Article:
Remote working options have increased in the past few years. There are a few reasons why companies might offer remote options: not only do many people prefer it, but studies show that some employees are actually more productive from home. Allowing employees to have a flexible work arrangement can decrease turnover, and you may be able to cut costs on office space and supplies. Other companies are offering remote options out of necessity: since unemployment is very low, it can be tough to hire good candidates. Candidates have more leverage to determine the terms of their agreement, and they use this to get some kind of telecommuting option.
As any manager will tell you, remote working arrangements come with unique challenges. In some cases, employees working from home will be unresponsive or distracted by household chores. Remote employees can feel isolated like they’re not part of the team. This issue can be exacerbated when on-site employees forget to consult remote employees regarding critical decisions or include them in bonding activities. This challenge is not insurmountable, but it requires a conscious effort to make sure remote workers are included. There’s a number of ways to make this happen—you just need to find the method that works for your organization. Chances are, individual remote employees may respond to different approaches.
Communication is key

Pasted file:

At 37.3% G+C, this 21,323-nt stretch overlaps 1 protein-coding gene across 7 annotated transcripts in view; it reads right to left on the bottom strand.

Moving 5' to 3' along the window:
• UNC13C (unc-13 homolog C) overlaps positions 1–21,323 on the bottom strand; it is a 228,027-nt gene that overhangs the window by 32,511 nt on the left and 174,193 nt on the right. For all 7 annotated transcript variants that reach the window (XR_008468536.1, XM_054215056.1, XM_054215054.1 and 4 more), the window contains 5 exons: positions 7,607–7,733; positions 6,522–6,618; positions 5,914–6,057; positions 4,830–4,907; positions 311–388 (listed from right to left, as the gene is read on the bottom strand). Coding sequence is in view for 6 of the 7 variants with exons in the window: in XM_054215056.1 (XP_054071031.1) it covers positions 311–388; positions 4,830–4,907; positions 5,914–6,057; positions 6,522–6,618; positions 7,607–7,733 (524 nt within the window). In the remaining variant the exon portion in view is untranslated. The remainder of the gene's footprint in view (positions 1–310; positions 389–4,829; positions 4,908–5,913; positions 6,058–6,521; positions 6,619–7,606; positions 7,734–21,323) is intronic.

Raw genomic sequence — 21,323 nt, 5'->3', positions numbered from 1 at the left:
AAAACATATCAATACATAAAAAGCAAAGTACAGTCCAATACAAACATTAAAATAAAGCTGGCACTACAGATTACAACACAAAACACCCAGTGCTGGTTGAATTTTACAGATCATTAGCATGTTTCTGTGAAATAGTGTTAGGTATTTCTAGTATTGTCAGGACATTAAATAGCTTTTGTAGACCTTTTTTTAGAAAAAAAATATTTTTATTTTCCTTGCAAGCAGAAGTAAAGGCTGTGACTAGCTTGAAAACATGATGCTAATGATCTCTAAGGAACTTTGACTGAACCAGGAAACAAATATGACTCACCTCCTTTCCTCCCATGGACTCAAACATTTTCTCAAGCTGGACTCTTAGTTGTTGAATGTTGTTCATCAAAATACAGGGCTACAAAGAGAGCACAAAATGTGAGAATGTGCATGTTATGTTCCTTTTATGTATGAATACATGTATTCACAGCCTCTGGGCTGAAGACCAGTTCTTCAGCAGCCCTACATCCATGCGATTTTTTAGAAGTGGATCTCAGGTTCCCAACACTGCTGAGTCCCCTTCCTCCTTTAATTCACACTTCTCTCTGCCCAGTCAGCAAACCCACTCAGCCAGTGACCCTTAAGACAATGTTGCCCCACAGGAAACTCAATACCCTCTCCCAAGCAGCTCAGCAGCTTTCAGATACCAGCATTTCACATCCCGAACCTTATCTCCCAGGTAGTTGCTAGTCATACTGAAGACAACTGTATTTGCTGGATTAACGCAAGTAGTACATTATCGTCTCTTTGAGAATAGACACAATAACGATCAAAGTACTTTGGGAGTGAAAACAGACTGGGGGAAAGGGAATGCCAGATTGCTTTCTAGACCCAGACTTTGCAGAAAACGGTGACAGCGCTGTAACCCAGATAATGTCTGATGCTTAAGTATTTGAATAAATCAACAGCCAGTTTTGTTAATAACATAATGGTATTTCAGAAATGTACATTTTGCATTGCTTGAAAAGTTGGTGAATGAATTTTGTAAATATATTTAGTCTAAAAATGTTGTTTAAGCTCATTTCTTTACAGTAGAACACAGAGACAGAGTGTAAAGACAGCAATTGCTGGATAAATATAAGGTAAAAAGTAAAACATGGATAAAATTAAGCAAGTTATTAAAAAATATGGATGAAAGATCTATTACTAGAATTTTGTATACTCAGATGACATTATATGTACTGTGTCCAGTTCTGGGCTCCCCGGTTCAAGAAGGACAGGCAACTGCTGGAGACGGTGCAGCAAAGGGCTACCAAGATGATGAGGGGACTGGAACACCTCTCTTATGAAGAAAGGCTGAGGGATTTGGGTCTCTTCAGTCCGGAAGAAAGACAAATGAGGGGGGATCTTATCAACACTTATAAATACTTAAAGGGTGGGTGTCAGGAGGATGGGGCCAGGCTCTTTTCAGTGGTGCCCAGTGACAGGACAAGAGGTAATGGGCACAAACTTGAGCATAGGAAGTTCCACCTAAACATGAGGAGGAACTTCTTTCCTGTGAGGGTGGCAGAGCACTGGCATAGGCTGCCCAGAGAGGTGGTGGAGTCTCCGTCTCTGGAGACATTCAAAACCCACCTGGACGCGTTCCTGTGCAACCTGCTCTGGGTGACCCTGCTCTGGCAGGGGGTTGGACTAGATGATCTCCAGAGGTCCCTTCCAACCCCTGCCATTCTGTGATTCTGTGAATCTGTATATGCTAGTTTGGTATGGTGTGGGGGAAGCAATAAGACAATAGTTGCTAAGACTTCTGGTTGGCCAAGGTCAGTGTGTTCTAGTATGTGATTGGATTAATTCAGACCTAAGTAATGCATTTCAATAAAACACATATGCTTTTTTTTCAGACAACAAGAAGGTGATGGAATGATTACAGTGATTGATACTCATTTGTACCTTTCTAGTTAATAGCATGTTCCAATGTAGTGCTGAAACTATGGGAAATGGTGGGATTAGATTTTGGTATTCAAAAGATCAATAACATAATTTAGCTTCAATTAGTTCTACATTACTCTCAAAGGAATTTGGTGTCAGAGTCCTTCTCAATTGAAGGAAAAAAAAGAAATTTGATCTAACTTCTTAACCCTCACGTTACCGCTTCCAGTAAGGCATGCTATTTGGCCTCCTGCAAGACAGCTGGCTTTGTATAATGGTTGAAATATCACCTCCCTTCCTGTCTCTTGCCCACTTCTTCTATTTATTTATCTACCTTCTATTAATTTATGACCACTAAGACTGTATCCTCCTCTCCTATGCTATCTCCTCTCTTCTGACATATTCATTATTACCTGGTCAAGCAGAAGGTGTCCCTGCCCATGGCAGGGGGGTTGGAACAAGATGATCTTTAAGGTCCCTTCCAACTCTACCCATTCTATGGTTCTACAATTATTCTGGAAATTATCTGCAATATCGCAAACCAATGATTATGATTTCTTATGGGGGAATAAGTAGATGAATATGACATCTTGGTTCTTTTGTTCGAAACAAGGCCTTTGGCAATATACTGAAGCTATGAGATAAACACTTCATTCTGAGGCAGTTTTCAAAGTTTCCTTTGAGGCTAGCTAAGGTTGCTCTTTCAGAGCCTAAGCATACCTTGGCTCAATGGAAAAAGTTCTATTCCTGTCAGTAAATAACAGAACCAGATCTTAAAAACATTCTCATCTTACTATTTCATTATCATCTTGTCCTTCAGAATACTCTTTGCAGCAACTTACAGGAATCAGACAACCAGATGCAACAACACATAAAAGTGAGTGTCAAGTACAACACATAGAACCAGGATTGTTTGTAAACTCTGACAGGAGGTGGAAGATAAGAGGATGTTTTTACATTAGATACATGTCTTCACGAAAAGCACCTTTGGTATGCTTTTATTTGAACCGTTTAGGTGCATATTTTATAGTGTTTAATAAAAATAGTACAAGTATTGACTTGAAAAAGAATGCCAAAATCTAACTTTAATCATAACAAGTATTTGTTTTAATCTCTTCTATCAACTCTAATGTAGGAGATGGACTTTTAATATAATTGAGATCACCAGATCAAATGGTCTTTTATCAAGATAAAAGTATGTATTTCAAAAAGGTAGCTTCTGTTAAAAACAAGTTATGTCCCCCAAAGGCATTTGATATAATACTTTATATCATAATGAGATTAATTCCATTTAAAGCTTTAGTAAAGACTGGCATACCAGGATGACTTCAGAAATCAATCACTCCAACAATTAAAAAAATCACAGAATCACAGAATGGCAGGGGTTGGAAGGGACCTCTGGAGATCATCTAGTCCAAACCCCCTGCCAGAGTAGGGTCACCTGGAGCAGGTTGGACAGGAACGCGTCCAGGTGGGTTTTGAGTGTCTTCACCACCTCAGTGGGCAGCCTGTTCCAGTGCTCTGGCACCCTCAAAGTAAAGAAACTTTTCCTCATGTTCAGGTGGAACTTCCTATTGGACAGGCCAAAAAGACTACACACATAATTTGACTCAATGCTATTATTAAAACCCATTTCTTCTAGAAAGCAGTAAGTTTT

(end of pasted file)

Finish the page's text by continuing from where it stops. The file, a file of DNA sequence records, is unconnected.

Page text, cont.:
Complications with remote employees are from a lapse in communication. You should be proactive and make sure you maintain healthy contact with your remote employees. Of course, you’re not going to run into them by the coffee machine for an impromptu check-in, so you’ll have to find a substitute. The use of Slack and Skype can streamline communication. It’s imperative that remote employees are notified and included in meetings and business decisions, but also in more casual contexts like lunch breaks. A lot of managers find success by hosting “virtual coffee breaks” where remote employees can socialize and casually interact with coworkers.
Flip the script
Another solution is by inviting them to share a little bit about their “remote” location with the workplace in general through a video call. This strategy is particularly useful when you have employees who are very far away from home base—like in another state or country. By giving a virtual tour, coworkers are able to gain a window into each others’ lives, which can give insight into unexpected shared interests and will contribute to company culture in many crucial intangible ways.
Remote employees don’t need much to keep them feeling like they’re a part of the team. By “pairing” an on-site employee with a remote worker in a relationship that involves them collaborating with each other, checking in, and helping each other out, you’ll be able to maintain strong ties with remote employees.
At the end of the day, remote work is what you make of it. Some companies rely heavily on remote labor, but still manage to maintain a strong company culture by being proactive about keeping everyone in the loop, making sure everyone feels included, and not slacking on communication. In fact, by flipping the script, you’ll learn more about what your employees’ lifestyle habits are—knowledge that can be integral to developing long-lasting, holistic relationships. Ultimately, remote work arrangements don’t have to be a cause for stress in your workplace—all employees want to feel as though they are a part of the team, and good managers want to include them. So all you have to do is be proactive and things should fall into line.